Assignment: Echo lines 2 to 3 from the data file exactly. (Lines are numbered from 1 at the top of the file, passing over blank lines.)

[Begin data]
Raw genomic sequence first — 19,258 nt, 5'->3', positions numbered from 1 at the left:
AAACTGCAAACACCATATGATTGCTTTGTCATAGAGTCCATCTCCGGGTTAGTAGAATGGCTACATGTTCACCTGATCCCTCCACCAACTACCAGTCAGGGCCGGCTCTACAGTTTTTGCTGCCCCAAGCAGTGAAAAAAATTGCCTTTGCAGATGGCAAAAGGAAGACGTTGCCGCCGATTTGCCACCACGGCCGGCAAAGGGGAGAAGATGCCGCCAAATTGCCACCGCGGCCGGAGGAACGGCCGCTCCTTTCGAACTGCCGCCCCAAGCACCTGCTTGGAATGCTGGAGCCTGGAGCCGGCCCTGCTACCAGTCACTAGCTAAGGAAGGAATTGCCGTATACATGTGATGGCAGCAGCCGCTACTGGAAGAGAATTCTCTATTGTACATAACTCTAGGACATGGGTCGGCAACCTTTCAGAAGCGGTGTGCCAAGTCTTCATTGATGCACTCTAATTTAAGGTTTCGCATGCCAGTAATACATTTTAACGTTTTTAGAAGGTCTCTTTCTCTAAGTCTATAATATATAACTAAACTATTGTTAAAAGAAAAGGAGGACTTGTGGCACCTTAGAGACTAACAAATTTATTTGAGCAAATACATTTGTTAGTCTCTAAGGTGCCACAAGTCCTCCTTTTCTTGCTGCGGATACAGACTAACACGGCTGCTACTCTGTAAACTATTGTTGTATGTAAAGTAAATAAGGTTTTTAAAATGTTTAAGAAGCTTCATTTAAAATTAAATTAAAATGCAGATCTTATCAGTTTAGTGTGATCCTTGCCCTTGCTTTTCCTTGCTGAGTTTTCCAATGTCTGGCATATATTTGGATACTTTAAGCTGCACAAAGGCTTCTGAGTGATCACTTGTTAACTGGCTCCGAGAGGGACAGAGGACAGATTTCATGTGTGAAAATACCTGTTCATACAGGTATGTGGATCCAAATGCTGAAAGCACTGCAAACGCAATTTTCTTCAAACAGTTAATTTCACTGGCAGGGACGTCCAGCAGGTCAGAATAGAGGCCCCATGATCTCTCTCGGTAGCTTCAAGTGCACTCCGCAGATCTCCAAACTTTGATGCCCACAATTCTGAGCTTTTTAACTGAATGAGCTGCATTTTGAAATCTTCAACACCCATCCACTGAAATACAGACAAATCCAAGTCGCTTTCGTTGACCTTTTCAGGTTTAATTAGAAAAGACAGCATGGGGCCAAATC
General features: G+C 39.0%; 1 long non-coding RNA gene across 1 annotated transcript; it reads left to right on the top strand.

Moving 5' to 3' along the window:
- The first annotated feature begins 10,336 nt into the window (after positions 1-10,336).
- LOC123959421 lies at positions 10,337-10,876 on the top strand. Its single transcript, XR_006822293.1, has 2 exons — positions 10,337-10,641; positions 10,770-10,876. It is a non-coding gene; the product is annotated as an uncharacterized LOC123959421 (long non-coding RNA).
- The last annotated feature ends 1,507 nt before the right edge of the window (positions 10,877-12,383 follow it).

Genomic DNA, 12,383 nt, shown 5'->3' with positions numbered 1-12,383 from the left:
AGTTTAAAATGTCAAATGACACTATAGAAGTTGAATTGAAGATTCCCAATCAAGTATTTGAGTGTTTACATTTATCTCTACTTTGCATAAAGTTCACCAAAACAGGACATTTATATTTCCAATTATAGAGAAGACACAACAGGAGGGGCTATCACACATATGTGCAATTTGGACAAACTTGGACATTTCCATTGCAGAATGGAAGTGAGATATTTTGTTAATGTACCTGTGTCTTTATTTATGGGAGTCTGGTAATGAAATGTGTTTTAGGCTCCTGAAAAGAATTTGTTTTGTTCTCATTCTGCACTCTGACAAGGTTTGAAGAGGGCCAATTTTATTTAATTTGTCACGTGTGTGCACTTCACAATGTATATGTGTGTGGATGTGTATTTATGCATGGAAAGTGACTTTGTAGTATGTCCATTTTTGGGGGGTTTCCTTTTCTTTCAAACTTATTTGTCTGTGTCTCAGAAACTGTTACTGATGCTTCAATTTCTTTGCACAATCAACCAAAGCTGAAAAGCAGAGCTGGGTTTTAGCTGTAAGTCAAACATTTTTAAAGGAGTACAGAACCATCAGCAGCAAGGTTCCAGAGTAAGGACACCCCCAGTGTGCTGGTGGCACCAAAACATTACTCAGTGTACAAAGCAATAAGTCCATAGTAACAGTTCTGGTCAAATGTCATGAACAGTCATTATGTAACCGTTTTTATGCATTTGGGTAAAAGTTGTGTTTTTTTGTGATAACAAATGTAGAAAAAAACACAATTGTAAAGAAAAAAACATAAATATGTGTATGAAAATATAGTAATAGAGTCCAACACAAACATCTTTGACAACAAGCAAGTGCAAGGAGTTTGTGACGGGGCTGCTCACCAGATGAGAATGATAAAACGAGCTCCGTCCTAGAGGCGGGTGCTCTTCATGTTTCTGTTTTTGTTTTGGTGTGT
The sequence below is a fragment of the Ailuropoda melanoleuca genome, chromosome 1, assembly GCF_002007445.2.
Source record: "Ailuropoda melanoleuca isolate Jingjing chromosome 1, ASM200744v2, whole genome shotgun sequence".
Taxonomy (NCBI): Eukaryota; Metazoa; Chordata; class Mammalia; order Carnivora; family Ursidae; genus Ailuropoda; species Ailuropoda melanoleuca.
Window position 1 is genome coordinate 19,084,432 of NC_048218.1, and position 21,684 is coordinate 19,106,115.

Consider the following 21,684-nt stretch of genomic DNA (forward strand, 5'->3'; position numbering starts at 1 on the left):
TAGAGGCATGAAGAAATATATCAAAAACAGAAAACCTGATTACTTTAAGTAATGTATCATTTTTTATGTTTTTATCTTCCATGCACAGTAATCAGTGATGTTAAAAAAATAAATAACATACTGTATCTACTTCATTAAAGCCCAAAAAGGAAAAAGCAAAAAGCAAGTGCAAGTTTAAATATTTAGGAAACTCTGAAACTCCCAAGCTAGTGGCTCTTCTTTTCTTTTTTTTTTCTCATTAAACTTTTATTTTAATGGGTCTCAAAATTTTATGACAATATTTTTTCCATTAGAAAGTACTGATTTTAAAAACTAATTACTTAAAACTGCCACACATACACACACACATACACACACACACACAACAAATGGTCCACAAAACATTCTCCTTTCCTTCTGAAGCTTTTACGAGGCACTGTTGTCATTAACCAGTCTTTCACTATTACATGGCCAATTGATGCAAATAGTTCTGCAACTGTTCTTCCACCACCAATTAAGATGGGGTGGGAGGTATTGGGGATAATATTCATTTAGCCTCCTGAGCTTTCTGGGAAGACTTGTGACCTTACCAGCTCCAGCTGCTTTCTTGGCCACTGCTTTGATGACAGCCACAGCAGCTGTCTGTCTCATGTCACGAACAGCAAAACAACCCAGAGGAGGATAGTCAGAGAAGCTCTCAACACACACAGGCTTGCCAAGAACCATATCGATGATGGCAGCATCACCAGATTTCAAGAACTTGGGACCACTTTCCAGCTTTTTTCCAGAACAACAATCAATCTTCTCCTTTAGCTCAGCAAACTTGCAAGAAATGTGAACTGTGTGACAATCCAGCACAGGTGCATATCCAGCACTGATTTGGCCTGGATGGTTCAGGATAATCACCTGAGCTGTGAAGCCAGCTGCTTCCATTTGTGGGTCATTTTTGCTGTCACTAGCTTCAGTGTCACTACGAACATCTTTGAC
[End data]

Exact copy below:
AAACTGCAAACACCATATGATTGCTTTGTCATAGAGTCCATCTCCGGGTTAGTAGAATGGCTACATGTTCACCTGATCCCTCCACCAACTACCAGTCAGGGCCGGCTCTACAGTTTTTGCTGCCCCAAGCAGTGAAAAAAATTGCCTTTGCAGATGGCAAAAGGAAGACGTTGCCGCCGATTTGCCACCACGGCCGGCAAAGGGGAGAAGATGCCGCCAAATTGCCACCGCGGCCGGAGGAACGGCCGCTCCTTTCGAACTGCCGCCCCAAGCACCTGCTTGGAATGCTGGAGCCTGGAGCCGGCCCTGCTACCAGTCACTAGCTAAGGAAGGAATTGCCGTATACATGTGATGGCAGCAGCCGCTACTGGAAGAGAATTCTCTATTGTACATAACTCTAGGACATGGGTCGGCAACCTTTCAGAAGCGGTGTGCCAAGTCTTCATTGATGCACTCTAATTTAAGGTTTCGCATGCCAGTAATACATTTTAACGTTTTTAGAAGGTCTCTTTCTCTAAGTCTATAATATATAACTAAACTATTGTTAAAAGAAAAGGAGGACTTGTGGCACCTTAGAGACTAACAAATTTATTTGAGCAAATACATTTGTTAGTCTCTAAGGTGCCACAAGTCCTCCTTTTCTTGCTGCGGATACAGACTAACACGGCTGCTACTCTGTAAACTATTGTTGTATGTAAAGTAAATAAGGTTTTTAAAATGTTTAAGAAGCTTCATTTAAAATTAAATTAAAATGCAGATCTTATCAGTTTAGTGTGATCCTTGCCCTTGCTTTTCCTTGCTGAGTTTTCCAATGTCTGGCATATATTTGGATACTTTAAGCTGCACAAAGGCTTCTGAGTGATCACTTGTTAACTGGCTCCGAGAGGGACAGAGGACAGATTTCATGTGTGAAAATACCTGTTCATACAGGTATGTGGATCCAAATGCTGAAAGCACTGCAAACGCAATTTTCTTCAAACAGTTAATTTCACTGGCAGGGACGTCCAGCAGGTCAGAATAGAGGCCCCATGATCTCTCTCGGTAGCTTCAAGTGCACTCCGCAGATCTCCAAACTTTGATGCCCACAATTCTGAGCTTTTTAACTGAATGAGCTGCATTTTGAAATCTTCAACACCCATCCACTGAAATACAGACAAATCCAAGTCGCTTTCGTTGACCTTTTCAGGTTTAATTAGAAAAGACAGCATGGGGCCAAATC
General features: G+C 39.0%; 1 long non-coding RNA gene across 1 annotated transcript; it reads left to right on the top strand.